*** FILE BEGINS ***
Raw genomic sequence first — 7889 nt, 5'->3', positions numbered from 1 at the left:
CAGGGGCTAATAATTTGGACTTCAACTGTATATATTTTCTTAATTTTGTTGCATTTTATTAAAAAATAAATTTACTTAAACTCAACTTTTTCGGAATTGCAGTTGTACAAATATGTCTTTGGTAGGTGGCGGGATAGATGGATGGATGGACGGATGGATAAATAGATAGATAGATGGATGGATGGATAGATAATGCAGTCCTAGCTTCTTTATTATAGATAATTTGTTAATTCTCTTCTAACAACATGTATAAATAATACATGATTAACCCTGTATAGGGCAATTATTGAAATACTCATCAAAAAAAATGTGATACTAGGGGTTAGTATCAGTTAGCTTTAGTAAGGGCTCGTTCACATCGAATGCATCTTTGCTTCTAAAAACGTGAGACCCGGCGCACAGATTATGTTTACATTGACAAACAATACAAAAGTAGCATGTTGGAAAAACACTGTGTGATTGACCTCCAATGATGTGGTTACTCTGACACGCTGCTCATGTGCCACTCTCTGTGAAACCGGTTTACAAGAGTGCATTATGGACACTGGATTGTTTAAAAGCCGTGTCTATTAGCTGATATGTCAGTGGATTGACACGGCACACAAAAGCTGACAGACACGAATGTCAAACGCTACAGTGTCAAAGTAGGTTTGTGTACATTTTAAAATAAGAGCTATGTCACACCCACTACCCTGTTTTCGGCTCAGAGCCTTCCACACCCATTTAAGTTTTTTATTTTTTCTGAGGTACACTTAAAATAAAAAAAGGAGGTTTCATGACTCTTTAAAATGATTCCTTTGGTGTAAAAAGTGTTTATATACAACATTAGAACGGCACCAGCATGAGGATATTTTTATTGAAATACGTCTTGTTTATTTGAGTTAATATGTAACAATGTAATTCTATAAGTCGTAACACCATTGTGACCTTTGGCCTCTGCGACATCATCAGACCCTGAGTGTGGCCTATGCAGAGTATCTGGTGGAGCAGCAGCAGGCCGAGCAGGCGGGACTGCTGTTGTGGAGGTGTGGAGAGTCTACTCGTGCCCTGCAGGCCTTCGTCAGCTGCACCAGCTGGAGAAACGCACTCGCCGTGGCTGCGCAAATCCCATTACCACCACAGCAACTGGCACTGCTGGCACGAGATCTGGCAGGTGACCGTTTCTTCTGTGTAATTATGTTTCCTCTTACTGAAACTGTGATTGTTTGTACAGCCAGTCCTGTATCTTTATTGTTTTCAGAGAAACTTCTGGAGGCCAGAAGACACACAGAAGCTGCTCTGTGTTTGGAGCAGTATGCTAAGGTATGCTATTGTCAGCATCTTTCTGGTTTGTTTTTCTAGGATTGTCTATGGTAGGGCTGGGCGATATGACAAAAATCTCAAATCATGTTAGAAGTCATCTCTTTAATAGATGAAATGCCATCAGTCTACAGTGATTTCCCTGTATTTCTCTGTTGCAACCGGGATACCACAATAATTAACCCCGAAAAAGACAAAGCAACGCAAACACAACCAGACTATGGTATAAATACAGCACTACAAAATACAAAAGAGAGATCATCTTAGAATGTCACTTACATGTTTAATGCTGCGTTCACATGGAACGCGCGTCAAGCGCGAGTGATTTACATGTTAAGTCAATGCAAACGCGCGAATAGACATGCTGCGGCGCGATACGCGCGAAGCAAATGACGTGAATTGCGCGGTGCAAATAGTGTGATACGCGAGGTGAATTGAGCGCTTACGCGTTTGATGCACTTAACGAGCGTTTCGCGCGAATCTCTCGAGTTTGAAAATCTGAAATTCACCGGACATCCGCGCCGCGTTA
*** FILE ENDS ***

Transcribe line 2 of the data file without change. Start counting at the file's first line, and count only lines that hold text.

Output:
CAGGGGCTAATAATTTGGACTTCAACTGTATATATTTTCTTAATTTTGTTGCATTTTATTAAAAAATAAATTTACTTAAACTCAACTTTTTCGGAATTGCAGTTGTACAAATATGTCTTTGGTAGGTGGCGGGATAGATGGATGGATGGACGGATGGATAAATAGATAGATAGATGGATGGATGGATAGATAATGCAGTCCTAGCTTCTTTATTATAGATAATTTGTTAATTCTCTTCTAACAACATGTATAAATAATACATGATTAACCCTGTATAGGGCAATTATTGAAATACTCATCAAAAAAAATGTGATACTAGGGGTTAGTATCAGTTAGCTTTAGTAAGGGCTCGTTCACATCGAATGCATCTTTGCTTCTAAAAACGTGAGACCCGGCGCACAGATTATGTTTACATTGACAAACAATACAAAAGTAGCATGTTGGAAAAACACTGTGTGATTGACCTCCAATGATGTGGTTACTCTGACACGCTGCTCATGTGCCACTCTCTGTGAAACCGGTTTACAAGAGTGCATTATGGACACTGGATTGTTTAAAAGCCGTGTCTATTAGCTGATATGTCAGTGGATTGACACGGCACACAAAAGCTGACAGACACGAATGTCAAACGCTACAGTGTCAAAGTAGGTTTGTGTACATTTTAAAATAAGAGCTATGTCACACCCACTACCCTGTTTTCGGCTCAGAGCCTTCCACACCCATTTAAGTTTTTTATTTTTTCTGAGGTACACTTAAAATAAAAAAAGGAGGTTTCATGACTCTTTAAAATGATTCCTTTGGTGTAAAAAGTGTTTATATACAACATTAGAACGGCACCAGCATGAGGATATTTTTATTGAAATACGTCTTGTTTATTTGAGTTAATATGTAACAATGTAATTCTATAAGTCGTAACACCATTGTGACCTTTGGCCTCTGCGACATCATCAGACCCTGAGTGTGGCCTATGCAGAGTATCTGGTGGAGCAGCAGCAGGCCGAGCAGGCGGGACTGCTGTTGTGGAGGTGTGGAGAGTCTACTCGTGCCCTGCAGGCCTTCGTCAGCTGCACCAGCTGGAGAAACGCACTCGCCGTGGCTGCGCAAATCCCATTACCACCACAGCAACTGGCACTGCTGGCACGAGATCTGGCAGGTGACCGTTTCTTCTGTGTAATTATGTTTCCTCTTACTGAAACTGTGATTGTTTGTACAGCCAGTCCTGTATCTTTATTGTTTTCAGAGAAACTTCTGGAGGCCAGAAGACACACAGAAGCTGCTCTGTGTTTGGAGCAGTATGCTAAGGTATGCTATTGTCAGCATCTTTCTGGTTTGTTTTTCTAGGATTGTCTATGGTAGGGCTGGGCGATATGACAAAAATCTCAAATCATGTTAGAAGTCATCTCTTTAATAGATGAAATGCCATCAGTCTACAGTGATTTCCCTGTATTTCTCTGTTGCAACCGGGATACCACAATAATTAACCCCGAAAAAGACAAAGCAACGCAAACACAACCAGACTATGGTATAAATACAGCACTACAAAATACAAAAGAGAGATCATCTTAGAATGTCACTTACATGTTTAATGCTGCGTTCACATGGAACGCGCGTCAAGCGCGAGTGATTTACATGTTAAGTCAATGCAAACGCGCGAATAGACATGCTGCGGCGCGATACGCGCGAAGCAAATGACGTGAATTGCGCGGTGCAAATAGTGTGATACGCGAGGTGAATTGAGCGCTTACGCGTTTGATGCACTTAACGAGCGTTTCGCGCGAATCTCTCGAGTTTGAAAATCTGAAATTCACCGGACATCCGCGCCGCGTTA